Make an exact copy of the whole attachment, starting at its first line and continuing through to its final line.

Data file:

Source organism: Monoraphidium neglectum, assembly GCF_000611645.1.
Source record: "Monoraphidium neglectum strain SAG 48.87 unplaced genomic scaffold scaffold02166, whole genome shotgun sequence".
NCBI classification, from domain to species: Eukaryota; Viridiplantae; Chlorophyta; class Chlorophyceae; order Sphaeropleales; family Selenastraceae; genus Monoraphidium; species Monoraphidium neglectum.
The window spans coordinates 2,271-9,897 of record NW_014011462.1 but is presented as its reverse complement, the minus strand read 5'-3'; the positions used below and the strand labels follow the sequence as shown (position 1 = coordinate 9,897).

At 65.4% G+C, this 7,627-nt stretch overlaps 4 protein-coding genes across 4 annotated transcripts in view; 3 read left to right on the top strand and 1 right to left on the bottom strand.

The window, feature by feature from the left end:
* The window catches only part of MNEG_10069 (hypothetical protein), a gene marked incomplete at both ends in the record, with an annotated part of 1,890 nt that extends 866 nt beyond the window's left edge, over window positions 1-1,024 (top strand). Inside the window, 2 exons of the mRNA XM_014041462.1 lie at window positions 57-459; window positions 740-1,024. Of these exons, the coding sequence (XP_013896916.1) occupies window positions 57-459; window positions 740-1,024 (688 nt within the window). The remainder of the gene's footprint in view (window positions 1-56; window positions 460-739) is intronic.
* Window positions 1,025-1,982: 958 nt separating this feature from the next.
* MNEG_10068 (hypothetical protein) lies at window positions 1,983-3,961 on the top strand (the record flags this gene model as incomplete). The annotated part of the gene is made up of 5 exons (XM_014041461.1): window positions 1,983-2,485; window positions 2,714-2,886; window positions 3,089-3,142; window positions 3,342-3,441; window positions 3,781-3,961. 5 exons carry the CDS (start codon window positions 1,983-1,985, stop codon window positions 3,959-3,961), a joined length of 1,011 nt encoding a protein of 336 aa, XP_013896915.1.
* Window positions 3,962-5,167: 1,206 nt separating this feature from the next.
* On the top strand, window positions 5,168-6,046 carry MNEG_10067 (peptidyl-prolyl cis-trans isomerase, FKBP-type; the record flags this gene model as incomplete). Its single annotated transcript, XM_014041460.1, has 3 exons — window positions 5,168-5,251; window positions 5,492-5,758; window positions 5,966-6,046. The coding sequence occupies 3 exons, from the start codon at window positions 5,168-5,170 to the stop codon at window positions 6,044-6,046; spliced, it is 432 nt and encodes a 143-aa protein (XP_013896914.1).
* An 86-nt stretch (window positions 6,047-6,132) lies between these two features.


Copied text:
Source organism: Monoraphidium neglectum, assembly GCF_000611645.1.
Source record: "Monoraphidium neglectum strain SAG 48.87 unplaced genomic scaffold scaffold02166, whole genome shotgun sequence".
NCBI classification, from domain to species: Eukaryota; Viridiplantae; Chlorophyta; class Chlorophyceae; order Sphaeropleales; family Selenastraceae; genus Monoraphidium; species Monoraphidium neglectum.
The window spans coordinates 2,271-9,897 of record NW_014011462.1 but is presented as its reverse complement, the minus strand read 5'-3'; the positions used below and the strand labels follow the sequence as shown (position 1 = coordinate 9,897).

At 65.4% G+C, this 7,627-nt stretch overlaps 4 protein-coding genes across 4 annotated transcripts in view; 3 read left to right on the top strand and 1 right to left on the bottom strand.

The window, feature by feature from the left end:
* The window catches only part of MNEG_10069 (hypothetical protein), a gene marked incomplete at both ends in the record, with an annotated part of 1,890 nt that extends 866 nt beyond the window's left edge, over window positions 1-1,024 (top strand). Inside the window, 2 exons of the mRNA XM_014041462.1 lie at window positions 57-459; window positions 740-1,024. Of these exons, the coding sequence (XP_013896916.1) occupies window positions 57-459; window positions 740-1,024 (688 nt within the window). The remainder of the gene's footprint in view (window positions 1-56; window positions 460-739) is intronic.
* Window positions 1,025-1,982: 958 nt separating this feature from the next.
* MNEG_10068 (hypothetical protein) lies at window positions 1,983-3,961 on the top strand (the record flags this gene model as incomplete). The annotated part of the gene is made up of 5 exons (XM_014041461.1): window positions 1,983-2,485; window positions 2,714-2,886; window positions 3,089-3,142; window positions 3,342-3,441; window positions 3,781-3,961. 5 exons carry the CDS (start codon window positions 1,983-1,985, stop codon window positions 3,959-3,961), a joined length of 1,011 nt encoding a protein of 336 aa, XP_013896915.1.
* Window positions 3,962-5,167: 1,206 nt separating this feature from the next.
* On the top strand, window positions 5,168-6,046 carry MNEG_10067 (peptidyl-prolyl cis-trans isomerase, FKBP-type; the record flags this gene model as incomplete). Its single annotated transcript, XM_014041460.1, has 3 exons — window positions 5,168-5,251; window positions 5,492-5,758; window positions 5,966-6,046. The coding sequence occupies 3 exons, from the start codon at window positions 5,168-5,170 to the stop codon at window positions 6,044-6,046; spliced, it is 432 nt and encodes a 143-aa protein (XP_013896914.1).
* An 86-nt stretch (window positions 6,047-6,132) lies between these two features.